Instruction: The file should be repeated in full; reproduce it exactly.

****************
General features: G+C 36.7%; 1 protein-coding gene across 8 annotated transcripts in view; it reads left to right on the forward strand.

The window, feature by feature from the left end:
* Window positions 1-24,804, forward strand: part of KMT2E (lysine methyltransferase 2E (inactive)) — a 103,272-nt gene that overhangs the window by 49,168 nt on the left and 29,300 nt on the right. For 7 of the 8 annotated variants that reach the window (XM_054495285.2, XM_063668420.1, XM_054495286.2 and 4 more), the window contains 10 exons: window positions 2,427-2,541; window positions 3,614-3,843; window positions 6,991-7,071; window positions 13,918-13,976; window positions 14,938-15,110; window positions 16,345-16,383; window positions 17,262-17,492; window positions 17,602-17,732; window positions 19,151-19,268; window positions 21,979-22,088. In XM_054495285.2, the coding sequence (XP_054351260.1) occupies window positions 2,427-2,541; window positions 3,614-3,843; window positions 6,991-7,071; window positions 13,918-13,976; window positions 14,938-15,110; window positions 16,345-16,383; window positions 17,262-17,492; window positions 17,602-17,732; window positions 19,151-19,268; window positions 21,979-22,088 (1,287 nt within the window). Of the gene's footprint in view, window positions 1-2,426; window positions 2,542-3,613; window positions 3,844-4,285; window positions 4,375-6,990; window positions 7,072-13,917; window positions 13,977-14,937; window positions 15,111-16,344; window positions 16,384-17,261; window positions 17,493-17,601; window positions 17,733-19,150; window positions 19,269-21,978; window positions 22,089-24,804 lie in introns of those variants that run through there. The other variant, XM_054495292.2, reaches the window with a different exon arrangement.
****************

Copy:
General features: G+C 36.7%; 1 protein-coding gene across 8 annotated transcripts in view; it reads left to right on the forward strand.

The window, feature by feature from the left end:
* Window positions 1-24,804, forward strand: part of KMT2E (lysine methyltransferase 2E (inactive)) — a 103,272-nt gene that overhangs the window by 49,168 nt on the left and 29,300 nt on the right. For 7 of the 8 annotated variants that reach the window (XM_054495285.2, XM_063668420.1, XM_054495286.2 and 4 more), the window contains 10 exons: window positions 2,427-2,541; window positions 3,614-3,843; window positions 6,991-7,071; window positions 13,918-13,976; window positions 14,938-15,110; window positions 16,345-16,383; window positions 17,262-17,492; window positions 17,602-17,732; window positions 19,151-19,268; window positions 21,979-22,088. In XM_054495285.2, the coding sequence (XP_054351260.1) occupies window positions 2,427-2,541; window positions 3,614-3,843; window positions 6,991-7,071; window positions 13,918-13,976; window positions 14,938-15,110; window positions 16,345-16,383; window positions 17,262-17,492; window positions 17,602-17,732; window positions 19,151-19,268; window positions 21,979-22,088 (1,287 nt within the window). Of the gene's footprint in view, window positions 1-2,426; window positions 2,542-3,613; window positions 3,844-4,285; window positions 4,375-6,990; window positions 7,072-13,917; window positions 13,977-14,937; window positions 15,111-16,344; window positions 16,384-17,261; window positions 17,493-17,601; window positions 17,733-19,150; window positions 19,269-21,978; window positions 22,089-24,804 lie in introns of those variants that run through there. The other variant, XM_054495292.2, reaches the window with a different exon arrangement.